On this episode of BackBeat, the crew examines the injustices of America's cash bail system, which critics say crushes the poor and is the reason why two-thirds of the jail population consists of people who are legally innocent.
They also discuss how the issue of bail goes back to the founding of this country, and how reform on the state and local level has been elusive despite the federal government passing the Bail Reform Act, which largely did away with cash bail in the federal justice system, in the '60s.
You'll hear from Michael Conforti, AKA Manny Faces, Christopher Twarowski, and Rashed Mian as they go behind the scenes of the making of this episode.
Listen to full episode here:
Here's an excerpt from our story published alongside the podcast episode:
"Bail is a staple of the American criminal justice system. When a defendant appears in court for an arraignment (the initial court appearance after an arrest), they’re typically assessed a bail amount. If they can afford it, they’re free to go. If not, they can toil in jail for weeks or months until their trial, or pay a bail bondsman a percentage of their bail—typically 10-percent—to get released. That amount is never refunded to them, even if they’re acquitted of all charges. For the most serious offenders, judges have the sole discretion to remand defendants to the court without imposing bail.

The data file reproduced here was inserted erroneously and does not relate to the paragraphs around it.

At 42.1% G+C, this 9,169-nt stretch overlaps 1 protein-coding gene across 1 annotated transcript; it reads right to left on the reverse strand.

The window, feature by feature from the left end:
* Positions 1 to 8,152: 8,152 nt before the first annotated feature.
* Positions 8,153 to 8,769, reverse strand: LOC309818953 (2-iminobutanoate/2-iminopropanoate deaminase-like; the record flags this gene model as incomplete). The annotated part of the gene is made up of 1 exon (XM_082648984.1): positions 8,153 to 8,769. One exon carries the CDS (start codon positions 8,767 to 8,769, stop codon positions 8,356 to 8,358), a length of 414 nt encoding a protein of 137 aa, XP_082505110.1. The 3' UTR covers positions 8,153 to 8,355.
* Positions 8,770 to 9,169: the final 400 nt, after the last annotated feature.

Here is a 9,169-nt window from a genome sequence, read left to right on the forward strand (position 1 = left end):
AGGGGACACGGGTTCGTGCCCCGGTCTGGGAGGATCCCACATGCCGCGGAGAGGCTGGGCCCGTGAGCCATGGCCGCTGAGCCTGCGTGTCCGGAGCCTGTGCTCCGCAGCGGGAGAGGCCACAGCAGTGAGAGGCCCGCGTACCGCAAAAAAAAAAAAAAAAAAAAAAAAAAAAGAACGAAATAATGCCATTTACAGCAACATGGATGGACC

For those Americans who’ve grown up with bail bond reality TV, made famous by Dog the Bounty Hunter, the perception is that bail bondsman are necessary to ensure defendants don’t skip their court date. To the rest of the world, however, the idea of having a deputized private industry acting ostensibly as an arm of the judiciary is unheard of. The United States and the Philippines are the only two nations on the planet utilizing commercial bail bond industries. (Both countries, it turns out, are two of the most aggressive in the world in promoting the so-called “War on Drugs.”) Only four states in the country prohibit commercial bail: Illinois, Kentucky, Oregon and Wisconsin.
Still, the industry rakes in $2 billion a year, largely profiting off indigent suspects who can ill-afford to sacrifice rent payments or child-care costs to pay burdensome bail amounts."
The News Beat podcast episode featured:
- Bryce Covert, an independent journalist whose work has been featured in The Nation, The New York Times, The Washington Post, and New York Magazine, among other outlets.
- Samuel Brooke, Deputy Legal Director of the Economic Justice Project at the nonprofit Southern Poverty Law Center.
- Peter Goldberg, executive director of the nonprofit Brooklyn Community Bail Fund
- Terrence Bogans, director of bail operations at Brooklyn Community Bail Fund
- Rabbi Darkside, an MC/DJ/beatboxer/educator. His movements aim to incite empathy and empowerment through social justice and creative freedom, seen and heard in his musical recordings, live shows and published writings.